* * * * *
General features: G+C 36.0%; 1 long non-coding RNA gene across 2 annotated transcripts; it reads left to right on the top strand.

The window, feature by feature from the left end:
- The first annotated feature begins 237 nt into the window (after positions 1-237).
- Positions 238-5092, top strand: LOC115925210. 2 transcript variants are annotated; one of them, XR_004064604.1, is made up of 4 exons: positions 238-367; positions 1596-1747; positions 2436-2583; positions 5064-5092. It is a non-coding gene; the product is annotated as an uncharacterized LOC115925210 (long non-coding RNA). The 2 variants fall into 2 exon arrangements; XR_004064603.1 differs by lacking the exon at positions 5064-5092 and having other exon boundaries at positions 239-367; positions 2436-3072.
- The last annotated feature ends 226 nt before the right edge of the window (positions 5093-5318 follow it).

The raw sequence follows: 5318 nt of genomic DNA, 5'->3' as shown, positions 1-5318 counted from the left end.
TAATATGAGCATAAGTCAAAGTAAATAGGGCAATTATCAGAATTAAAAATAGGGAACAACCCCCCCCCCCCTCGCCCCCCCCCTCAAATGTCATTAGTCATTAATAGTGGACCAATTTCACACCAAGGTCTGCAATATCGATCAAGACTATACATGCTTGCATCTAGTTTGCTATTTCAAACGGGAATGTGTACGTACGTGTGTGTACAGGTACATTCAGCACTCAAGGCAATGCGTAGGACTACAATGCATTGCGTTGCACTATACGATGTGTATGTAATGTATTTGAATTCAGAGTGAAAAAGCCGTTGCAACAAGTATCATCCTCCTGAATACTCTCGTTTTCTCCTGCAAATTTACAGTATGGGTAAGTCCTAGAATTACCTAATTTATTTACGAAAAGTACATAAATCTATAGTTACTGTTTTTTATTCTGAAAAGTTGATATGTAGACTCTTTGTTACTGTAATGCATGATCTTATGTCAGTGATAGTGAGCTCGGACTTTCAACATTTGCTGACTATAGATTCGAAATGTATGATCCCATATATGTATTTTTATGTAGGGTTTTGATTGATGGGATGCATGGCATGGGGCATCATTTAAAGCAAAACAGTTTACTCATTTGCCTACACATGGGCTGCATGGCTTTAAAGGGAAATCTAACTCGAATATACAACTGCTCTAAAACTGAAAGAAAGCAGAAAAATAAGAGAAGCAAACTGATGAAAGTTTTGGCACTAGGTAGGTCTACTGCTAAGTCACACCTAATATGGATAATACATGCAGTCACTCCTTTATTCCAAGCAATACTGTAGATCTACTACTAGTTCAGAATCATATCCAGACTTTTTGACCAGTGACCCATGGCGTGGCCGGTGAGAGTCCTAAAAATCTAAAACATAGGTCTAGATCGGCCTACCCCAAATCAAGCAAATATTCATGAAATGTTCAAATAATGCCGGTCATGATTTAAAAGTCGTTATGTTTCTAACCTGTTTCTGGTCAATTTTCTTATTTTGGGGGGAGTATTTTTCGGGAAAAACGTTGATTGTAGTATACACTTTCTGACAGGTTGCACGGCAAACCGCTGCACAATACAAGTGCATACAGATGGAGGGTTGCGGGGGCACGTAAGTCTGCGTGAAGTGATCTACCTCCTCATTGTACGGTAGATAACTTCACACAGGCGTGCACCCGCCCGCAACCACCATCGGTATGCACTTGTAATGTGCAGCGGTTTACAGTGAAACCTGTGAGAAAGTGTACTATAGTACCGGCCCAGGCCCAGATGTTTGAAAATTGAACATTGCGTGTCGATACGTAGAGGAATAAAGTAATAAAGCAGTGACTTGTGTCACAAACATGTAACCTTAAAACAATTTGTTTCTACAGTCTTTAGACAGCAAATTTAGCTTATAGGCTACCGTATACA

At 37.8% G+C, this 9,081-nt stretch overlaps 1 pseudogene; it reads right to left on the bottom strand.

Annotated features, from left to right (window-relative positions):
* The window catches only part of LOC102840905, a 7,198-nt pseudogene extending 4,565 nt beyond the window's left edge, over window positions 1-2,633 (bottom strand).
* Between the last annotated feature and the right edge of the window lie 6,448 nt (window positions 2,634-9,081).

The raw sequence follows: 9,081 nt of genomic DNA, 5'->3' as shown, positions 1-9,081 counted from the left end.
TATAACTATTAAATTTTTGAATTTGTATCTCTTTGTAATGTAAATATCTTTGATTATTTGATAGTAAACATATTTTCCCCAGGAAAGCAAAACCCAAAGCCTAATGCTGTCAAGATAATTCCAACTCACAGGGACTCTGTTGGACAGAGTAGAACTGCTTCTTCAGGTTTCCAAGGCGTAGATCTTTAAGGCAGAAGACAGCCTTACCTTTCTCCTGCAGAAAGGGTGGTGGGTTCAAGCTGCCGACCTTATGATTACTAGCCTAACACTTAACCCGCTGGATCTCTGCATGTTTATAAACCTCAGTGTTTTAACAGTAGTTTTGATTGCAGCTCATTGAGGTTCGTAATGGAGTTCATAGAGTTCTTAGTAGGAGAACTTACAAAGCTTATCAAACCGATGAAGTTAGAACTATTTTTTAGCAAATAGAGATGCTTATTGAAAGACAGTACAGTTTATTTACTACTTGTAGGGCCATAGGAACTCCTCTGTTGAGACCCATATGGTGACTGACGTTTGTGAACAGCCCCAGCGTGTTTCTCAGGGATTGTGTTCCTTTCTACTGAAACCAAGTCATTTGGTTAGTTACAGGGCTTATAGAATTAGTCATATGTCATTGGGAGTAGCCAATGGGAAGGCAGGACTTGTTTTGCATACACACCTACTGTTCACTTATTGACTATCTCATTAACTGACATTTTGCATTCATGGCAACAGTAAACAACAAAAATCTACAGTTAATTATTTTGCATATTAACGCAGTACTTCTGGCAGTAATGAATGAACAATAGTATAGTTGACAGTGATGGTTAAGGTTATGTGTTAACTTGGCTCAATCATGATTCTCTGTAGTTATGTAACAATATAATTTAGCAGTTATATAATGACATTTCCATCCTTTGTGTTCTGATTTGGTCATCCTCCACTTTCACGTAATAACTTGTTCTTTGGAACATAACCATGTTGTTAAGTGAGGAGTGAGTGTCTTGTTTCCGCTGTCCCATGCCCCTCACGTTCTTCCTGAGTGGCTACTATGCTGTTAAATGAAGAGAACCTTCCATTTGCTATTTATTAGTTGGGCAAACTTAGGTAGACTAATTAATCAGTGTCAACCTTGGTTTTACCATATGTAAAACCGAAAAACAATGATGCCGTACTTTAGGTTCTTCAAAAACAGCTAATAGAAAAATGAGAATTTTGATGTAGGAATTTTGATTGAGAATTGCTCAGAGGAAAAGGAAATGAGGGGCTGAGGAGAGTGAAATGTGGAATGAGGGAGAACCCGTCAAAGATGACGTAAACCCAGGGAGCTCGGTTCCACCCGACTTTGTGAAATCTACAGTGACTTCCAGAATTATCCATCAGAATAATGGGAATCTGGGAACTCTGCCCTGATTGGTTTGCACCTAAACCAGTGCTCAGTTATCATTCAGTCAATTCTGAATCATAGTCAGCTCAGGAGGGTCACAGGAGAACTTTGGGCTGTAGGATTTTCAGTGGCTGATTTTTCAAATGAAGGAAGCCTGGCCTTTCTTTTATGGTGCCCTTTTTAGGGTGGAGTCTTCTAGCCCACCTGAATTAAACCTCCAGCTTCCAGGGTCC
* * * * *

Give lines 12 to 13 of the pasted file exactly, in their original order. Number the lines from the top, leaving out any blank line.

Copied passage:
The raw sequence follows: 9,081 nt of genomic DNA, 5'->3' as shown, positions 1-9,081 counted from the left end.
TATAACTATTAAATTTTTGAATTTGTATCTCTTTGTAATGTAAATATCTTTGATTATTTGATAGTAAACATATTTTCCCCAGGAAAGCAAAACCCAAAGCCTAATGCTGTCAAGATAATTCCAACTCACAGGGACTCTGTTGGACAGAGTAGAACTGCTTCTTCAGGTTTCCAAGGCGTAGATCTTTAAGGCAGAAGACAGCCTTACCTTTCTCCTGCAGAAAGGGTGGTGGGTTCAAGCTGCCGACCTTATGATTACTAGCCTAACACTTAACCCGCTGGATCTCTGCATGTTTATAAACCTCAGTGTTTTAACAGTAGTTTTGATTGCAGCTCATTGAGGTTCGTAATGGAGTTCATAGAGTTCTTAGTAGGAGAACTTACAAAGCTTATCAAACCGATGAAGTTAGAACTATTTTTTAGCAAATAGAGATGCTTATTGAAAGACAGTACAGTTTATTTACTACTTGTAGGGCCATAGGAACTCCTCTGTTGAGACCCATATGGTGACTGACGTTTGTGAACAGCCCCAGCGTGTTTCTCAGGGATTGTGTTCCTTTCTACTGAAACCAAGTCATTTGGTTAGTTACAGGGCTTATAGAATTAGTCATATGTCATTGGGAGTAGCCAATGGGAAGGCAGGACTTGTTTTGCATACACACCTACTGTTCACTTATTGACTATCTCATTAACTGACATTTTGCATTCATGGCAACAGTAAACAACAAAAATCTACAGTTAATTATTTTGCATATTAACGCAGTACTTCTGGCAGTAATGAATGAACAATAGTATAGTTGACAGTGATGGTTAAGGTTATGTGTTAACTTGGCTCAATCATGATTCTCTGTAGTTATGTAACAATATAATTTAGCAGTTATATAATGACATTTCCATCCTTTGTGTTCTGATTTGGTCATCCTCCACTTTCACGTAATAACTTGTTCTTTGGAACATAACCATGTTGTTAAGTGAGGAGTGAGTGTCTTGTTTCCGCTGTCCCATGCCCCTCACGTTCTTCCTGAGTGGCTACTATGCTGTTAAATGAAGAGAACCTTCCATTTGCTATTTATTAGTTGGGCAAACTTAGGTAGACTAATTAATCAGTGTCAACCTTGGTTTTACCATATGTAAAACCGAAAAACAATGATGCCGTACTTTAGGTTCTTCAAAAACAGCTAATAGAAAAATGAGAATTTTGATGTAGGAATTTTGATTGAGAATTGCTCAGAGGAAAAGGAAATGAGGGGCTGAGGAGAGTGAAATGTGGAATGAGGGAGAACCCGTCAAAGATGACGTAAACCCAGGGAGCTCGGTTCCACCCGACTTTGTGAAATCTACAGTGACTTCCAGAATTATCCATCAGAATAATGGGAATCTGGGAACTCTGCCCTGATTGGTTTGCACCTAAACCAGTGCTCAGTTATCATTCAGTCAATTCTGAATCATAGTCAGCTCAGGAGGGTCACAGGAGAACTTTGGGCTGTAGGATTTTCAGTGGCTGATTTTTCAAATGAAGGAAGCCTGGCCTTTCTTTTATGGTGCCCTTTTTAGGGTGGAGTCTTCTAGCCCACCTGAATTAAACCTCCAGCTTCCAGGGTCC